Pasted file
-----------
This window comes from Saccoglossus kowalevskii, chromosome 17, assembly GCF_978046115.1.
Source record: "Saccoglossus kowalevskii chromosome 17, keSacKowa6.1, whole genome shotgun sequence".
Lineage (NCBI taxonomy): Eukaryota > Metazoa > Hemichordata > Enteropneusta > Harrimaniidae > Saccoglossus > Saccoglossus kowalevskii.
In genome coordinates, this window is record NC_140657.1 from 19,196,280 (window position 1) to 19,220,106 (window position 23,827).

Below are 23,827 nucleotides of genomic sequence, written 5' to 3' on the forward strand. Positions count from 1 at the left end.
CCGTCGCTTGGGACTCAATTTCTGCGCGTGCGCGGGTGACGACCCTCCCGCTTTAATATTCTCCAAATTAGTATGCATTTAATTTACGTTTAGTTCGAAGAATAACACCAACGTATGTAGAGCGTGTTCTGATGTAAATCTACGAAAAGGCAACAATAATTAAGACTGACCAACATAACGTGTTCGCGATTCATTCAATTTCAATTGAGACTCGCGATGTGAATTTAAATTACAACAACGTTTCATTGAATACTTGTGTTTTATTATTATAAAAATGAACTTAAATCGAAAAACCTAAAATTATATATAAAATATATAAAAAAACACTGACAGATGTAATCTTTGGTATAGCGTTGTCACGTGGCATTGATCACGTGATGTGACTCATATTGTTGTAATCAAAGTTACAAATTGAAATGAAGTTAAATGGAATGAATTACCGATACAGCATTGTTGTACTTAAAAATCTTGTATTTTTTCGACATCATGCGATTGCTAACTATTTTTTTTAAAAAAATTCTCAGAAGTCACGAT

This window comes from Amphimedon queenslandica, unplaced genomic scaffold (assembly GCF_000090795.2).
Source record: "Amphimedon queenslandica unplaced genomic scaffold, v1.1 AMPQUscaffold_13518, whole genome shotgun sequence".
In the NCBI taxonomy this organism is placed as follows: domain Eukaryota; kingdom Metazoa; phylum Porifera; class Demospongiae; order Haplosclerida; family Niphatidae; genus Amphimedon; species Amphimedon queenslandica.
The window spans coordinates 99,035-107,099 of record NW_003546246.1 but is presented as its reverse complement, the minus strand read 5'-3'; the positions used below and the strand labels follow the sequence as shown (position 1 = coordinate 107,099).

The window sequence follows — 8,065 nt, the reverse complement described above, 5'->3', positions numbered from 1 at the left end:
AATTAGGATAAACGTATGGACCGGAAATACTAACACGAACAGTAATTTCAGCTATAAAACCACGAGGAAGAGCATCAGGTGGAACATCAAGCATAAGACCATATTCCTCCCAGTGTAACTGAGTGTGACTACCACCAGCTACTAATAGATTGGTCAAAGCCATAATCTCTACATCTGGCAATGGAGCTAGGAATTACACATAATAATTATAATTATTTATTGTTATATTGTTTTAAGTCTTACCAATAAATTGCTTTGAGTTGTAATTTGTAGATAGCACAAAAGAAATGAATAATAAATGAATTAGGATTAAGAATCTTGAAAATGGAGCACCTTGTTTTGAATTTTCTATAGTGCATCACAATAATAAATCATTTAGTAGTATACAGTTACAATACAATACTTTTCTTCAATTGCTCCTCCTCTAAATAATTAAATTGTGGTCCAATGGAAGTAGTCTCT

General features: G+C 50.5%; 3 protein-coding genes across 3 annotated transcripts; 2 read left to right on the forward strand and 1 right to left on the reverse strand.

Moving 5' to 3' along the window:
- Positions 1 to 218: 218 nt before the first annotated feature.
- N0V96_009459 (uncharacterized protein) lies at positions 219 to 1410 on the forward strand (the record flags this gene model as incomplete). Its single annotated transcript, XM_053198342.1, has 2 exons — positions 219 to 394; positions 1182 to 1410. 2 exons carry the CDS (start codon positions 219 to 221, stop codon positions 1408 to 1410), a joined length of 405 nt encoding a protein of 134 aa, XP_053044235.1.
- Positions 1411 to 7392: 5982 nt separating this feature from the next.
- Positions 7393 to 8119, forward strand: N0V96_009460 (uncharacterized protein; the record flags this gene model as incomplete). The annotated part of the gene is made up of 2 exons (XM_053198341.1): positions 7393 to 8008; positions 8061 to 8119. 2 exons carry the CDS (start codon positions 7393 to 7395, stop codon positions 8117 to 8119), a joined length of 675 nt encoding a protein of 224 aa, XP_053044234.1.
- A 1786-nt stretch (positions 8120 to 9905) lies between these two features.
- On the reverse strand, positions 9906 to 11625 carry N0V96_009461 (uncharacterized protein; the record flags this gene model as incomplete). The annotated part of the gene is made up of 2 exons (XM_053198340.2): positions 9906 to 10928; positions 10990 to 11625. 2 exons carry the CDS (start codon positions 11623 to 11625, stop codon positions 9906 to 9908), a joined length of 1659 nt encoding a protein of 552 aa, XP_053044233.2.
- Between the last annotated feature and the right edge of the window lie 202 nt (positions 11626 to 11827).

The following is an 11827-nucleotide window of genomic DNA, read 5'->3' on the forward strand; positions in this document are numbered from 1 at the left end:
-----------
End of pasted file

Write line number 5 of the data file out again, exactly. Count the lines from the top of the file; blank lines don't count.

Below are 23,827 nucleotides of genomic sequence, written 5' to 3' on the forward strand. Positions count from 1 at the left end.